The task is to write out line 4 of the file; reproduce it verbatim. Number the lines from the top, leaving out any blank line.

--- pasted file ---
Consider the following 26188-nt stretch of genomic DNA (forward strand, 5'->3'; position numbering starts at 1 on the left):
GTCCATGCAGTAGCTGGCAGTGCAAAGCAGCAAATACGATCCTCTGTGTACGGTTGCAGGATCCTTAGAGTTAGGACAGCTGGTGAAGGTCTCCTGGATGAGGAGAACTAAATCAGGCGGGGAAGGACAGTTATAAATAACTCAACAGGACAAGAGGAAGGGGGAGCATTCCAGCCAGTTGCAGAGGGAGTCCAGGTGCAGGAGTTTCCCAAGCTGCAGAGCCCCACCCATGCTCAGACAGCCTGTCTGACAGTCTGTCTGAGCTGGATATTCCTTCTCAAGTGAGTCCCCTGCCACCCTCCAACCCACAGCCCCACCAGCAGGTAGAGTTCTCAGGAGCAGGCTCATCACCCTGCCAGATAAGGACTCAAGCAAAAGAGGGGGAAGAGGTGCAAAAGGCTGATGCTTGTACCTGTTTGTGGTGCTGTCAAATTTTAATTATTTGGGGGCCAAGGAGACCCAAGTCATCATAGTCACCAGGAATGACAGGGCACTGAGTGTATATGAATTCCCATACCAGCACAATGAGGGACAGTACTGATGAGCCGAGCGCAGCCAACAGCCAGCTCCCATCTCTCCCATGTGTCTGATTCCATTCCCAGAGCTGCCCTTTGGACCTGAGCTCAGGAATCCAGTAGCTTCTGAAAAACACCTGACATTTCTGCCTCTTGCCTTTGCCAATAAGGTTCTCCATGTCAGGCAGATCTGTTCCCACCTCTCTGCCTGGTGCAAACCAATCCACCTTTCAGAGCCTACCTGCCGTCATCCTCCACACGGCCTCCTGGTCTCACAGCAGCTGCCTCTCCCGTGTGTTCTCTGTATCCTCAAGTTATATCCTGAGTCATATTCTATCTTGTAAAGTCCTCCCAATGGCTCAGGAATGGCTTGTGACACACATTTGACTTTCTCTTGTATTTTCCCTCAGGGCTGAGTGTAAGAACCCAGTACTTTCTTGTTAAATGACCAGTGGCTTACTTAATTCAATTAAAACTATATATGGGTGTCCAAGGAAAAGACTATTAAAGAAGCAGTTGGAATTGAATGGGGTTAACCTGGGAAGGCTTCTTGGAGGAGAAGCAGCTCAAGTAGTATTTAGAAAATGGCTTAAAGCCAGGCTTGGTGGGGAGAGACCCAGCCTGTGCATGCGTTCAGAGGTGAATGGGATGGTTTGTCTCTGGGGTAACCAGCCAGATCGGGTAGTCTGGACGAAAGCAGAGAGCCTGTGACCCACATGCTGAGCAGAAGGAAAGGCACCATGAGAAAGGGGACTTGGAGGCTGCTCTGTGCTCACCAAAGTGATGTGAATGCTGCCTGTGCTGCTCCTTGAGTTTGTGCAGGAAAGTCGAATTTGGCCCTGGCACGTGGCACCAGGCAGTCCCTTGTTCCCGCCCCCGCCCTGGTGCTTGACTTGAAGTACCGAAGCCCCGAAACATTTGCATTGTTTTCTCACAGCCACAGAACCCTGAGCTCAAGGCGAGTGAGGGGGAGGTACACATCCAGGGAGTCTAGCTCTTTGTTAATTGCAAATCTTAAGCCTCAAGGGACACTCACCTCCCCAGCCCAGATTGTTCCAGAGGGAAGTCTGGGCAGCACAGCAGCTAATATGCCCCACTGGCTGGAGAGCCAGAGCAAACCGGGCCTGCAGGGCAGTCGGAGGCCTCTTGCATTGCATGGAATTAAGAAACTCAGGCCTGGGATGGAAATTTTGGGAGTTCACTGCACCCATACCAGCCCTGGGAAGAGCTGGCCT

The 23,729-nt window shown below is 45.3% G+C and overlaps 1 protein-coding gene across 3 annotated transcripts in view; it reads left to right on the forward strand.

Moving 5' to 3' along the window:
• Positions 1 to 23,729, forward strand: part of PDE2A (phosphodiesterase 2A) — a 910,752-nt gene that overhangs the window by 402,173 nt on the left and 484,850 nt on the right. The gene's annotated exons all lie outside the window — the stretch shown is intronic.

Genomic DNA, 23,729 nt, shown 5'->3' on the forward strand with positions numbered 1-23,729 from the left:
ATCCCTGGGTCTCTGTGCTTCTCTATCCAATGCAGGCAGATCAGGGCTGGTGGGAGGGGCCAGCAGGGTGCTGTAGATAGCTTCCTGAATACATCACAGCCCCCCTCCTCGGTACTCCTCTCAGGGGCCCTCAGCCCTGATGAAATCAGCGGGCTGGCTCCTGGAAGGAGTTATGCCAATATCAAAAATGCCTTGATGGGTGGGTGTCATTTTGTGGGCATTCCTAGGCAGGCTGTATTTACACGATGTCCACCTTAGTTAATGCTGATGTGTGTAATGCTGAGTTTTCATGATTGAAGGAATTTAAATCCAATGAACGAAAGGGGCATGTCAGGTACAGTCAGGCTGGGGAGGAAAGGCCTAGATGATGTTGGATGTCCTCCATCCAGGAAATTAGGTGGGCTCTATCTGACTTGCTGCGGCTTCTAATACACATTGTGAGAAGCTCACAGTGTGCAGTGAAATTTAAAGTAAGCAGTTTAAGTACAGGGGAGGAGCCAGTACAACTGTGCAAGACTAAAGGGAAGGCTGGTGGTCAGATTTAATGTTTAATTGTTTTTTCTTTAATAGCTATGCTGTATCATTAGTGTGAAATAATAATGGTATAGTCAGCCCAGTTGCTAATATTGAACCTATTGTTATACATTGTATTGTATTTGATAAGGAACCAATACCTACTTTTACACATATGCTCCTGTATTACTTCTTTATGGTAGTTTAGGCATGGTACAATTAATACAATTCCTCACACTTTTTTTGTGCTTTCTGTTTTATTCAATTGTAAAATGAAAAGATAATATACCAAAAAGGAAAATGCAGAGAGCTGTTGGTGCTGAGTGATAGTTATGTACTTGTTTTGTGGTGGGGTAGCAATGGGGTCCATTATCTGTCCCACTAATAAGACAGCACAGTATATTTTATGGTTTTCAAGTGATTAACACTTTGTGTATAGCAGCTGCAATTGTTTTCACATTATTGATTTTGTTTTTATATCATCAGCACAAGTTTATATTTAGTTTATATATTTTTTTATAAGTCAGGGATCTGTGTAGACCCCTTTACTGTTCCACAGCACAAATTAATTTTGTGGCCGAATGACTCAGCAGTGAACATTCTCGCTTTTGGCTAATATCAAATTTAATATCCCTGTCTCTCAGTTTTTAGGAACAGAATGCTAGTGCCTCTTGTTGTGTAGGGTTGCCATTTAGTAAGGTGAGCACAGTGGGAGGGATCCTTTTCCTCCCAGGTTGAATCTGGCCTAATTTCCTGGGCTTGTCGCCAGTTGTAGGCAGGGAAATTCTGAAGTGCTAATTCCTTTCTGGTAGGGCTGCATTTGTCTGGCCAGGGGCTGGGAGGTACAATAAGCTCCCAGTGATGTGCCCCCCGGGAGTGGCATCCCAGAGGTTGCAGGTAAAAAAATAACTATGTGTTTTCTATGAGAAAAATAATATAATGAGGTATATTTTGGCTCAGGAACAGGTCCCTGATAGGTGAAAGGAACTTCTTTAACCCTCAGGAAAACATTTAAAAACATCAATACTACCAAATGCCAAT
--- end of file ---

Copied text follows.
Moving 5' to 3' along the window: